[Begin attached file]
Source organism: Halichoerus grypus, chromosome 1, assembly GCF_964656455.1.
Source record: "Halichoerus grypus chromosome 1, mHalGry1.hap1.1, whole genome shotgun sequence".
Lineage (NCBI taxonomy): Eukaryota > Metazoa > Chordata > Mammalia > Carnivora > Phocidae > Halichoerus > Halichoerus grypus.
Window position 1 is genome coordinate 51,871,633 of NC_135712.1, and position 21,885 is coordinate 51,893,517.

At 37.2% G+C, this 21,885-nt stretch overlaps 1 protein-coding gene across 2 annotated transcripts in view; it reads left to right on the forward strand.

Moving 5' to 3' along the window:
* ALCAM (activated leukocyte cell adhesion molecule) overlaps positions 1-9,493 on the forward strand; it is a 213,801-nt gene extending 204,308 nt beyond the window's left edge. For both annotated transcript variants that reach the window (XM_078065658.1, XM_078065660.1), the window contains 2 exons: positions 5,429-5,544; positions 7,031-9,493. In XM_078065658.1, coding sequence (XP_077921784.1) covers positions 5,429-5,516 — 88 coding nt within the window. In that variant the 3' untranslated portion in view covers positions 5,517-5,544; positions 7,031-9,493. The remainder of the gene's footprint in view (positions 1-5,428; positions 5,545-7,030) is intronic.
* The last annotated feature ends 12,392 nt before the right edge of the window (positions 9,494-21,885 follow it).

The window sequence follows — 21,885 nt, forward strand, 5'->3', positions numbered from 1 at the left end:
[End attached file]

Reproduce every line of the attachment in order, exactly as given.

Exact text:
Source organism: Halichoerus grypus, chromosome 1, assembly GCF_964656455.1.
Source record: "Halichoerus grypus chromosome 1, mHalGry1.hap1.1, whole genome shotgun sequence".
Lineage (NCBI taxonomy): Eukaryota > Metazoa > Chordata > Mammalia > Carnivora > Phocidae > Halichoerus > Halichoerus grypus.
Window position 1 is genome coordinate 51,871,633 of NC_135712.1, and position 21,885 is coordinate 51,893,517.

At 37.2% G+C, this 21,885-nt stretch overlaps 1 protein-coding gene across 2 annotated transcripts in view; it reads left to right on the forward strand.

Moving 5' to 3' along the window:
* ALCAM (activated leukocyte cell adhesion molecule) overlaps positions 1-9,493 on the forward strand; it is a 213,801-nt gene extending 204,308 nt beyond the window's left edge. For both annotated transcript variants that reach the window (XM_078065658.1, XM_078065660.1), the window contains 2 exons: positions 5,429-5,544; positions 7,031-9,493. In XM_078065658.1, coding sequence (XP_077921784.1) covers positions 5,429-5,516 — 88 coding nt within the window. In that variant the 3' untranslated portion in view covers positions 5,517-5,544; positions 7,031-9,493. The remainder of the gene's footprint in view (positions 1-5,428; positions 5,545-7,030) is intronic.
* The last annotated feature ends 12,392 nt before the right edge of the window (positions 9,494-21,885 follow it).

The window sequence follows — 21,885 nt, forward strand, 5'->3', positions numbered from 1 at the left end: